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J Infect Dis. 2013 Oct 15;208(8):1342-8. doi: 10.1093/infdis/jit327. Epub 2013 Jul 21.

A novel calcium-dependent protein kinase inhibitor as a lead compound for treating cryptosporidiosis.

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Infectious Disease Division, Department of Internal Medicine, University of Texas Medical Branch, Galveston.


Cryptosporidium parasites infect intestinal cells, causing cryptosporidiosis. Despite its high morbidity and association with stunting in the developing world, current therapies for cryptosporidiosis have limited efficacy. Calcium-dependent protein kinases (CDPKs) are essential enzymes in the biology of protozoan parasites. CDPK1 was cloned from the genome of Cryptosporidium parvum, and potent and specific inhibitors have been developed based on structural studies. In this study, we evaluated the anti-Cryptosporidium activity of a novel CDPK1 inhibitor, 1294, and demonstrated that 1294 significantly reduces parasite infection in vitro, with a half maximal effective concentration of 100 nM. Pharmacokinetic studies revealed that 1294 is well absorbed, with a half-life supporting daily administration. Oral therapy with 1294 eliminated Cryptosporidium parasites from 6 of 7 infected severe combined immunodeficiency-beige mice, and the parasites did not recur in these immunosuppressed mice. Mice treated with 1294 had less epithelial damage, corresponding to less apoptosis. Thus, 1294 is an important lead for the development of drugs for treatment of cryptosporidiosis.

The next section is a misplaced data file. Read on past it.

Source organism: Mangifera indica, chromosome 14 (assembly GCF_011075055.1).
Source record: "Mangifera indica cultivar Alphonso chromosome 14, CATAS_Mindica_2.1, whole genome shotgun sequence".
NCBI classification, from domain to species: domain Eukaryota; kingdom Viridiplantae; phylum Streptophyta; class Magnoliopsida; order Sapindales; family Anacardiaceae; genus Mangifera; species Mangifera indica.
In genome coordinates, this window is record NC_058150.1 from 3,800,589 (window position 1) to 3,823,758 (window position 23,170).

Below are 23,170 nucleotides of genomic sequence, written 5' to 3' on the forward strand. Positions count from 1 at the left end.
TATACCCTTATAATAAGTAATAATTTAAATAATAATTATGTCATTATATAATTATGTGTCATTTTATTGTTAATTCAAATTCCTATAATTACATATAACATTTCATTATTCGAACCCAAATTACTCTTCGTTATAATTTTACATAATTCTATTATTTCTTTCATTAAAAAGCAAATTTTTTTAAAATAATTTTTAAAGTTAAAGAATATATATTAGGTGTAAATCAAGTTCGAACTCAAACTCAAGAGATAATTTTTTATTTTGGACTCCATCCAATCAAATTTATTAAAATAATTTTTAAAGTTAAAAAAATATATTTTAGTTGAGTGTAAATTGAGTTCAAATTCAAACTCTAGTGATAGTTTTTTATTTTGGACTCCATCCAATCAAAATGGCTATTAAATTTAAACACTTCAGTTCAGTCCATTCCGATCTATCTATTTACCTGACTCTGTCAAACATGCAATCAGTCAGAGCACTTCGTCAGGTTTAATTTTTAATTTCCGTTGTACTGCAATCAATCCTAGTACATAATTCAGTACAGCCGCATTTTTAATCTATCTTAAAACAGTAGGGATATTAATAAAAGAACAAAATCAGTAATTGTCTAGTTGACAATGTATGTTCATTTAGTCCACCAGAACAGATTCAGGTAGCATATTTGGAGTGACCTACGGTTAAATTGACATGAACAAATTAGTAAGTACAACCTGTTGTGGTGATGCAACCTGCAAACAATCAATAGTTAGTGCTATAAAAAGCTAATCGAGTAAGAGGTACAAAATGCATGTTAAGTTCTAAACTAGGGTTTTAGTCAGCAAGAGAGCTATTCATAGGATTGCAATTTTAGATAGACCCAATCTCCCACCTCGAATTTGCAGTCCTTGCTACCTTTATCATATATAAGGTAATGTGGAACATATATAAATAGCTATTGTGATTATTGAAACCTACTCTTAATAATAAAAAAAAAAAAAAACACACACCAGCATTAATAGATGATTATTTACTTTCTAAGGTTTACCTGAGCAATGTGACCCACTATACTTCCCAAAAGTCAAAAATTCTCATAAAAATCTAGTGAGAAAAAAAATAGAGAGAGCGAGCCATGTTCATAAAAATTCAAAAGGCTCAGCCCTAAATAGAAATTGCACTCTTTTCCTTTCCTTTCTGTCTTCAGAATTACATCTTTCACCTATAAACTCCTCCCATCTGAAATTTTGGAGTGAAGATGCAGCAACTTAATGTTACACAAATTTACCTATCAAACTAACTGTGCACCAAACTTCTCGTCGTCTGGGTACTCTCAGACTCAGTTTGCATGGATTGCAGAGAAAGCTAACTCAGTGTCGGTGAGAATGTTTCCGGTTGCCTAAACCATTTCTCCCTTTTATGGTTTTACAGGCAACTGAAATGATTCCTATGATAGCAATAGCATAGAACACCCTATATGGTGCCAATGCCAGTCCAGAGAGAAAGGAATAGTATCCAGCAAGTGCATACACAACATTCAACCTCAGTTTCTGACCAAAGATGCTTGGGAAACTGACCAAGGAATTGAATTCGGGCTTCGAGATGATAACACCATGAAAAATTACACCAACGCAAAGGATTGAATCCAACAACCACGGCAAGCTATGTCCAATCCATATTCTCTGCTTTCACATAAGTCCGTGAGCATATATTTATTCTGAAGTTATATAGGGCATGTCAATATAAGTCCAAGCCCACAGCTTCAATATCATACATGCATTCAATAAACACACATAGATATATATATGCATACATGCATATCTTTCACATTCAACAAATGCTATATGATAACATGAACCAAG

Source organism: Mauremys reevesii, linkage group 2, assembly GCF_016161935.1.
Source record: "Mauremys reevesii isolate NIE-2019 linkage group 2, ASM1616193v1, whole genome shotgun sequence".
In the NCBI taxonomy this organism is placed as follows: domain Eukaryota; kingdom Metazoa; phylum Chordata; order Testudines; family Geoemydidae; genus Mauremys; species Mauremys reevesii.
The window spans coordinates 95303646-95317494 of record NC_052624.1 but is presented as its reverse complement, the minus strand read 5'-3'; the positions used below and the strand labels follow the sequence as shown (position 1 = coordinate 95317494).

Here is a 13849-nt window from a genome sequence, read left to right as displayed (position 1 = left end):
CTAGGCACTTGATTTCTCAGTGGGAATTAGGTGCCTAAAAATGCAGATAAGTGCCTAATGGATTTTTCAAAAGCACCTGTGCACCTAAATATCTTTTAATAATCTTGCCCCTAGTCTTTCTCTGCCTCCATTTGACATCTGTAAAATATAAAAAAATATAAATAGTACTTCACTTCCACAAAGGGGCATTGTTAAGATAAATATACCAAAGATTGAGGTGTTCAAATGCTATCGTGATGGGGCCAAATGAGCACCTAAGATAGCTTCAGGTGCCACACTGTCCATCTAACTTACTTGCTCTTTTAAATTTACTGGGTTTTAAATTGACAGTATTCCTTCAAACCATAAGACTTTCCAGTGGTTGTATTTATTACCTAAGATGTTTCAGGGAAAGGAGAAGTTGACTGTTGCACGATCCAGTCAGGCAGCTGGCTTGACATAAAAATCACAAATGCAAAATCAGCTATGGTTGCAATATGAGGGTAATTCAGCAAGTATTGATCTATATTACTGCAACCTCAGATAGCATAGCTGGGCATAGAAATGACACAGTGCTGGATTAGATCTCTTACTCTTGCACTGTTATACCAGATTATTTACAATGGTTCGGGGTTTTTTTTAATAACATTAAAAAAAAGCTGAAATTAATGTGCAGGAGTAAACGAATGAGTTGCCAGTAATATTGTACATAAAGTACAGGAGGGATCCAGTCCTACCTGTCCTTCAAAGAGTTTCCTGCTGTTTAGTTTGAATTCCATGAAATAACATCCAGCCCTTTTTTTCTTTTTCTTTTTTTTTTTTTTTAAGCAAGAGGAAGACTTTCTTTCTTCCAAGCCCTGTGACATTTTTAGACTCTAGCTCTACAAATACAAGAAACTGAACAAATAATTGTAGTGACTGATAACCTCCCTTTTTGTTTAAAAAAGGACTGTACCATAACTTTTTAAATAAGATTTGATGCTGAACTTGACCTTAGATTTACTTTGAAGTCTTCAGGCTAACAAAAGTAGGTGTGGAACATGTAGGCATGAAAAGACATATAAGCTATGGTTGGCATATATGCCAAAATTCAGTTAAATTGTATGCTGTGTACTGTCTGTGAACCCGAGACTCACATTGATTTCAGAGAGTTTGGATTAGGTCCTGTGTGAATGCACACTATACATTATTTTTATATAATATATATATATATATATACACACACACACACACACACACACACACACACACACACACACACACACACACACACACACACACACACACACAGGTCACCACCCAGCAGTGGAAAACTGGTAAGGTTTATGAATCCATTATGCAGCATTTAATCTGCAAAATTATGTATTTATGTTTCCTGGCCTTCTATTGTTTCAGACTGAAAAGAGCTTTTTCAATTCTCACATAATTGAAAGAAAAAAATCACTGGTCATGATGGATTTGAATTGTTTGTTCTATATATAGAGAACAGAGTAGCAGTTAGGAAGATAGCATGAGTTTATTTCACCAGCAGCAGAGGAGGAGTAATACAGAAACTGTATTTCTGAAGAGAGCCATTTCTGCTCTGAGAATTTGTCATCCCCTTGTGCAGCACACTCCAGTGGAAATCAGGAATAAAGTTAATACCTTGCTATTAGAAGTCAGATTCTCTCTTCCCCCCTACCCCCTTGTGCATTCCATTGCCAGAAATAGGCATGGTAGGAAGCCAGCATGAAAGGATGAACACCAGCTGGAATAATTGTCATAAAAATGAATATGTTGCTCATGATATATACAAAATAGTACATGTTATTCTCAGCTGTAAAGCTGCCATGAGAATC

Calcium-dependant Protein kinase; CpCDPK-1; Cryptosporidium parvum; antiparasitic; bumped kinase inhibitor; cryptosporidiosis

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